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Science Rhymes January 2013 
Happy New Year to friends who enjoy mixing science and poetry. This is the very first Science Rhymes newsletter.  There will be three issues each year (January, April and September) featuring a couple of poems and some Science Rhymes news.

You can share this newsletter by forwarding it to friends and associates.   Subscriptions are limited, so please send me an email if you are not yet a subscriber and wish to receive future issues.

This issue features the poems The Beauty Of It All by Celia and Destruction by Zoë.  There's a link to the ABC Open video A day in the life of a proud published poet by Suz Cray and a Happy New Year gift of a free PDF of 34 Science Rhymes poems.  I hope this makes for a fantastic start to 2013!

The Beauty Of It All
by Celia Berrell

All we can touch and all we see
began in cosmic history.
How long ago came things to be?
Perhaps it was infinity.

All our surroundings hold in store
the clues to what has gone before.
A fascination long prevails
to understand time's every tale.

Our tiny Earth holds precious gifts
as round the universe it drifts.
With organisms varied, rife
are we alone in having life?

This special form of energy
enduring in its frailty
bestows such beauty all admired.
Intelligence is awe inspired.
The Beauty Of It All was inspired by the painting Called Away (above) created by Davson the Artist.

Both the poem and image feature in the 2010 Australian secondary school textbook Macmillan English 7 on page 157 in a chapter on Poetry and science.


This poem has also been chosen for the 2013 Poetry Out Loud competition in Budapest Hungary, where secondary school students learning English have the opportunity to recite poems to help refine their English pronunciation.

Writing poems for Scientriffic


As a regular contributor to the CSIRO's Scientriffic magazine, I'm always on the lookout for interesting science topics.  I wanted to write a Christmas-themed poem about turkeys for a video.  On receiving my copy of the January 2013 Scientriffic magazine, I saw a loveable dinosaur-turkey creature on the cover!  So that was the source of my inspiration for the poem The Turkey Of Christmas Past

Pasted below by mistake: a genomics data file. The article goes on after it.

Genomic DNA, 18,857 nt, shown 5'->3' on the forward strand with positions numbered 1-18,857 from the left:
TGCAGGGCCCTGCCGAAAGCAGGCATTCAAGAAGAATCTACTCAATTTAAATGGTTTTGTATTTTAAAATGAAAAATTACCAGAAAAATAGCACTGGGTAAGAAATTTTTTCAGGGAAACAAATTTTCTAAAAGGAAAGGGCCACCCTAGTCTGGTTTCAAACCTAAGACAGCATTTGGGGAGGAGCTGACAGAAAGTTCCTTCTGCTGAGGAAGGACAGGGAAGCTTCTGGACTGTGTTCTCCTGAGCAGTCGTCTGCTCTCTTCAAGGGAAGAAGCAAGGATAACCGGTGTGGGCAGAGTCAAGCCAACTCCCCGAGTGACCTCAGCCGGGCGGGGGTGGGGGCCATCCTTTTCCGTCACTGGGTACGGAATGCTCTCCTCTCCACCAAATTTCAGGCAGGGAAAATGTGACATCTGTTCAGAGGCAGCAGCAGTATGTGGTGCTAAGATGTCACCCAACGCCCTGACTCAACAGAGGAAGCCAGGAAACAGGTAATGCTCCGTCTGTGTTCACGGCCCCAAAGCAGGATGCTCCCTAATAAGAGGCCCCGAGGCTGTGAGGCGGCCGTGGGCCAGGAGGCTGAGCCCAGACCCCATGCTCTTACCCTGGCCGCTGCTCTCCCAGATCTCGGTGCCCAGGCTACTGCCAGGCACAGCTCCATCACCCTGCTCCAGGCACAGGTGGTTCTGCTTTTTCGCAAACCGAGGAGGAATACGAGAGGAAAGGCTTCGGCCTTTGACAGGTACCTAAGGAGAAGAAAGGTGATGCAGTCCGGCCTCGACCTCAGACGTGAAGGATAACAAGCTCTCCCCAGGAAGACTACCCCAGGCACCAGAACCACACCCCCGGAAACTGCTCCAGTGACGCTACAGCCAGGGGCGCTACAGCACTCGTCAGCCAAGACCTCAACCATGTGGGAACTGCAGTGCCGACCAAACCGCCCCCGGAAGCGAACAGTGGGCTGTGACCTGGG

If you would like to read the complete  poem, it will feature in the September Science Rhymes newsletter.

A day in the life of a proud published poet


Many thanks to Suz Cray who created this delightful 3 minute video about the poem The Turkey Of Christmas Past.  The Scientriffic team at CSIRO thought it was fantastic, as it provides insight into how I prepare poems for their magazine.

Click here to watch the video on the ABC Open What's your story?   If you can't wait until September to read the whole poem, let me know by leaving a comment under the video!

Slightly Scientific Vol 1


2012 saw the completion of the arts project Science Rhymes Supervised. With funding from the Regional Arts Development Fund (RADF), a collection of 100 Science Rhymes relevant to the primary science curriculum was developed by Celia Berrell and vetted by James Cook University Science Educator Dr Clifford Jackson for their educational merit.

The first volume of these scientifically accurate poems can be downloaded from the Science Rhymes website as a resource for students, teachers and for everyone's enjoyment. Fill in the Download Agreement form on the Science Rhymes website to receive a PDF of 34 poems illustrated by Amy Sheehan.

This is a Happy New Year gift
so please pass it on to
anyone who may be
interested.
The Frill-neck Lizard on the discarded Coke can was painted by Australian artist Sharon Davson.  It's titled Is Anyone Listening?  He is a regular visitor and ambassador to Science Rhymes.
Destruction
by Zoë

Hurricanes, typhoons
Tornadoes, cyclones
Devastating, dangerous
Destructive and demonic

Category one
Category two
Category three, four, five

The roar of the wind
Descending upon poor villages
Ripping and wrenching
Roofs off their hinges

Red dusty deserts
Welcome the life-giving rain
When some suffer pain
Others gain

Where broken trees and ripped leaves are left to die
Birds and bumblebees will fly

Whitfield State School student Zoë wrote this poem during a series of School Poetry Club sessions conducted by Science Rhymes author Celia in 2012. It was inspired by Zoë's experience of cyclone Yasi.

Over 30 of Your Poems about science, nature and the environment appear on the Science Rhymes website. You can send poems for consideration via feedback@sciencerhymes.com.au or via Your Say.


Wishing you a safe cyclone season and a successful 2013 with plenty of positive discoveries. Celia
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